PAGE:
staring into the abyss

27 May

There’s a guy I played basketball with.  Let’s call him Johnny Wordell.  Cause that was his name.  Johnny Wordell.  Johnny was older – and short.  Like 5’5 probably.  With a Super Mario Brother’s mustache.  He was nice.  In good shape.  Fast.  But not the best player.  Not bad – but not the best.  If he missed a shot and you had the ball – you could guarantee that he was going to be running up behind you like a freight train and would take you out at the knees.

But here’s the thing:

Every now and then – through some bizarre chance of fate – the stars would line up and Johnny would hit a 3.  Or make some amazing behind the back pass.  You would think that would be great – Johnny having a good night – and if you were on his team – you’d be thankful.

Just the opposite.

Hitting the three – making the between the legs pass – these things only encouraged Johnny to be a little more reckless.  Try that pass again.  Take a half court shot.  All night you’d be chasing bad passes and ridiculous bricked shots.

This is how the spec sale works for writers.

It’s a lottery ticket.  Think of it that way.

Read this brilliant post from Carson Reeves:

The hard part of making it in this business?  It takes work.  Lots of it.

The hard part of not making it in this business?  It takes work.  Lots of it.

Nothing different in step one or two – just the stars lining up.

More often than not – breaking in is a lot like that Johnny Wordell behind the back pass that makes it to your teammate and he hits the shot.  It’s a one in a million thing.  Everything was perfect – and you slipped through the cracks.  Having the talent to stay there is where the rubber meets the road.

I believe if you stay in this game long enough – everyone can get read.  By friends, by agents, by stars.  But being able to produce past that one script that get you attention – there’s the rub.

How many professional screenwriters can you name?  More than you have fingers?  Why do you think that is?

I wrote my script to direct it myself.  It is full of a lot of the things that books tell you not to do.  It might make a reader fall off his chair.  I wrote it full of notes on how I was going to direct it.  It wasn’t meant so much for others to read.  But they did.  And it got noticed.  And it got stars attached.  And multiple studios.  And a director.  And I got an agent and took lots of meetings and did takes on other projects.

Like winning the lottery.

One producer told me he thought my script was great.  I said – Really?  Cause I think it’s just OK.  Its genre.  It’s written to be what it is.  I wanted something a bit splashy and attention grabbing that could be done on the cheap.  He responded by saying:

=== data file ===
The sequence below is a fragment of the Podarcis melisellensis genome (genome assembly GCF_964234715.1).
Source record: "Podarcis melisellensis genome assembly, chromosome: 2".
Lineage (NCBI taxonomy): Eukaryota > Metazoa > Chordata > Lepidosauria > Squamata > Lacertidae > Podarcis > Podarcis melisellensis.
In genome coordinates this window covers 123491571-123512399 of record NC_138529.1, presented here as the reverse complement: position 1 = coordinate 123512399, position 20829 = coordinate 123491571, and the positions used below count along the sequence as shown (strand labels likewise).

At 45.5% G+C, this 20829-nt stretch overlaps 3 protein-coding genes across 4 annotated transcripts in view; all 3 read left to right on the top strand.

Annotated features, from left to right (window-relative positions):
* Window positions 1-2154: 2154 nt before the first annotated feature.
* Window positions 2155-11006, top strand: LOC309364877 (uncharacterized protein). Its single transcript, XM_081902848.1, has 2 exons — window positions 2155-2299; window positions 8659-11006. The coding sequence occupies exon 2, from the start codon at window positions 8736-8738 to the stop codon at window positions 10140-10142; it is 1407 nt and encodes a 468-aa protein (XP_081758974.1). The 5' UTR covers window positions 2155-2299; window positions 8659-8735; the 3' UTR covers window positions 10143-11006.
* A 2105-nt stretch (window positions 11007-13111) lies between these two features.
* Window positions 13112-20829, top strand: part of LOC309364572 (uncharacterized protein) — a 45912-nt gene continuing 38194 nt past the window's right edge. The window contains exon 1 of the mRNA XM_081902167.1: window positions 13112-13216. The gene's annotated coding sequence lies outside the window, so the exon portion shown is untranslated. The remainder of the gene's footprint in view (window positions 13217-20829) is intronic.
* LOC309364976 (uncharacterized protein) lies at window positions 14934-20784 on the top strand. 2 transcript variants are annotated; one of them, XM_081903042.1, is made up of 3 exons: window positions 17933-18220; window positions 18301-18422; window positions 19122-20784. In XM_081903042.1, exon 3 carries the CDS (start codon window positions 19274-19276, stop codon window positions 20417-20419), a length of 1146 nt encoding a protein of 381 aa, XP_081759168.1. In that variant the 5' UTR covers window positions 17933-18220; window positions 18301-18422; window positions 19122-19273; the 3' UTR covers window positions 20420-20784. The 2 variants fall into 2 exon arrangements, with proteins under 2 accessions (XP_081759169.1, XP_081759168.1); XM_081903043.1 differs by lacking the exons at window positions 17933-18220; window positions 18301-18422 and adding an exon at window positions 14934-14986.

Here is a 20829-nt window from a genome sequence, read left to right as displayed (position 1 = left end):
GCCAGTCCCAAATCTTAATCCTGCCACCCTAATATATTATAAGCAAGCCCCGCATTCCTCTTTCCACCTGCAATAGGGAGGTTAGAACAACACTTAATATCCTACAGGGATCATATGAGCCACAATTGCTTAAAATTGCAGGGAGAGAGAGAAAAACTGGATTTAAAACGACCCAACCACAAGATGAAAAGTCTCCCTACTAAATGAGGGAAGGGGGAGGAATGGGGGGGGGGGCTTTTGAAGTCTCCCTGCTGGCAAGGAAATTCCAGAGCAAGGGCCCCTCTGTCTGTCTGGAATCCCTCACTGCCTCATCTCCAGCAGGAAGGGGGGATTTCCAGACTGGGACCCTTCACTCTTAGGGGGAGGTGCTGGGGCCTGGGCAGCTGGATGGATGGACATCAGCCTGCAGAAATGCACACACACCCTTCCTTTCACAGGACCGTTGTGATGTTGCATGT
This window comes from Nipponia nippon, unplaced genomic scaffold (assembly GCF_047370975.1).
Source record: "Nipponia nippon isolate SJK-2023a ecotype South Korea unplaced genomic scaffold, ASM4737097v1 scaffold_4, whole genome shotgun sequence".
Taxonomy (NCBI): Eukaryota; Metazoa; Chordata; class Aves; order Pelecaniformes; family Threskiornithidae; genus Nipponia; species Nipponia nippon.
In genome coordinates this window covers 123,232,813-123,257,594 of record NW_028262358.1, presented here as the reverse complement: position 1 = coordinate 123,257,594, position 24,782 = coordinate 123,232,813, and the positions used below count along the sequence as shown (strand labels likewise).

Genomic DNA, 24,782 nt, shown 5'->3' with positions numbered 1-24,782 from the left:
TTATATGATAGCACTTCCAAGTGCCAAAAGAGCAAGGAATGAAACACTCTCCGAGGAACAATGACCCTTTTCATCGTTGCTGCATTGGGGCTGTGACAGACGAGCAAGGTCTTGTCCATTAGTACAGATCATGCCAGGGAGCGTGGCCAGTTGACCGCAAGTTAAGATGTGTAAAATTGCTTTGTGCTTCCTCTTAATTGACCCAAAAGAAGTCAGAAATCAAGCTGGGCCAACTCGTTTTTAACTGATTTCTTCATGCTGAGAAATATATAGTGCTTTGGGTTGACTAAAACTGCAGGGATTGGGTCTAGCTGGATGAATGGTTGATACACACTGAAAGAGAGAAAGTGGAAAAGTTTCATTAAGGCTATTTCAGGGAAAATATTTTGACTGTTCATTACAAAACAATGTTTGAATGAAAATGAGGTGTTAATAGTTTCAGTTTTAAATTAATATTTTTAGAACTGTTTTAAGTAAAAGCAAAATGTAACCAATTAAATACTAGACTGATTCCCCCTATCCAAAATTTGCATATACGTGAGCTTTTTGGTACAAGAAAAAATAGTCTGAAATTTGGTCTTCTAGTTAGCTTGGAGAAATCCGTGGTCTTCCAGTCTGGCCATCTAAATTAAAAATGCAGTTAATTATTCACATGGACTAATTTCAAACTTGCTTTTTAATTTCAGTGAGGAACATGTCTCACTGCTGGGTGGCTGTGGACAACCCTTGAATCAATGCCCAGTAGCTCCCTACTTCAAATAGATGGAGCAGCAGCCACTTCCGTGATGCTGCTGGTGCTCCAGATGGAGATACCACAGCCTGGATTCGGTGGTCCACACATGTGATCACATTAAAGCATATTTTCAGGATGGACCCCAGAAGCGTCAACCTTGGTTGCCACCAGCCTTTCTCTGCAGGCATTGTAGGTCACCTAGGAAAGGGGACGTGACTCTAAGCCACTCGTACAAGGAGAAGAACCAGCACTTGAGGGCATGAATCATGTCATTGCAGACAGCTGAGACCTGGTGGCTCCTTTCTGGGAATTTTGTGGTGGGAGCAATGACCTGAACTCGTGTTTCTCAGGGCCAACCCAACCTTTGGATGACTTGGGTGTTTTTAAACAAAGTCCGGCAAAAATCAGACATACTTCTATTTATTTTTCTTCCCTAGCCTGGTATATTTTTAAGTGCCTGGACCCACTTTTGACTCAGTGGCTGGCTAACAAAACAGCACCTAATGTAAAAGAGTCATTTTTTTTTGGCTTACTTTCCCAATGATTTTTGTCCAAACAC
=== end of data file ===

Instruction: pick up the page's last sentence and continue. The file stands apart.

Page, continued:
I read a couple hundred scripts a year.  This is better than 99% of the stuff that comes across my desk.

I said:  You must get some pretty crappy scripts then.

SIDE NOTE:  do not follow my path.  If I’ve learned anything, telling the truth doesn’t work in Hollywood…

Bottom line:

Things get bought and things get made – and really, there is no accounting for taste.  The stars line up, you know somebody, a star is looking to play a hooker, someone somewhere thinks that there’s money to be made in a movie about turning people into human centipedes… whatever.  This is life.  It’s not fair.  It’s not like a race where the fastest wins.

There are a million writers more talented with more scripts out there than me.  Was it unfair that my script waded through the piles and got attention?  YES.  If it makes you feel any better – its been read and rejected by more companies than I knew existed.

What does it mean for you?

Same as it does for me.  Nothing.  You are your path.  The way you get there is not complaining and whining. (Oh if that were true!  I would be KING!)  It is by writing.

Put your head down.  Ass to seat.  Fingers to keys.  And get better.  If not better, than more prolific.  Sometimes volume beats talent.  And the more you write, the better you get.

And when you’re not writing – make friends with rich people.  And people who know people in the business.  Cause sometimes, its better to be lucky than talented.

Go.  Do it.  And stop looking at the guy next to you.  The only guy holding you back is you.


2 Responses to “staring into the abyss”

  1. Patrick Campbell May 27, 2010 at 5:45 am #

    And when you finished writing this, you started working on your script, right?

    • crackalley May 27, 2010 at 4:40 pm #

      Don’t be ridiculous. The only thing better than writing about writing – is not writing at all. A man can only do so much….

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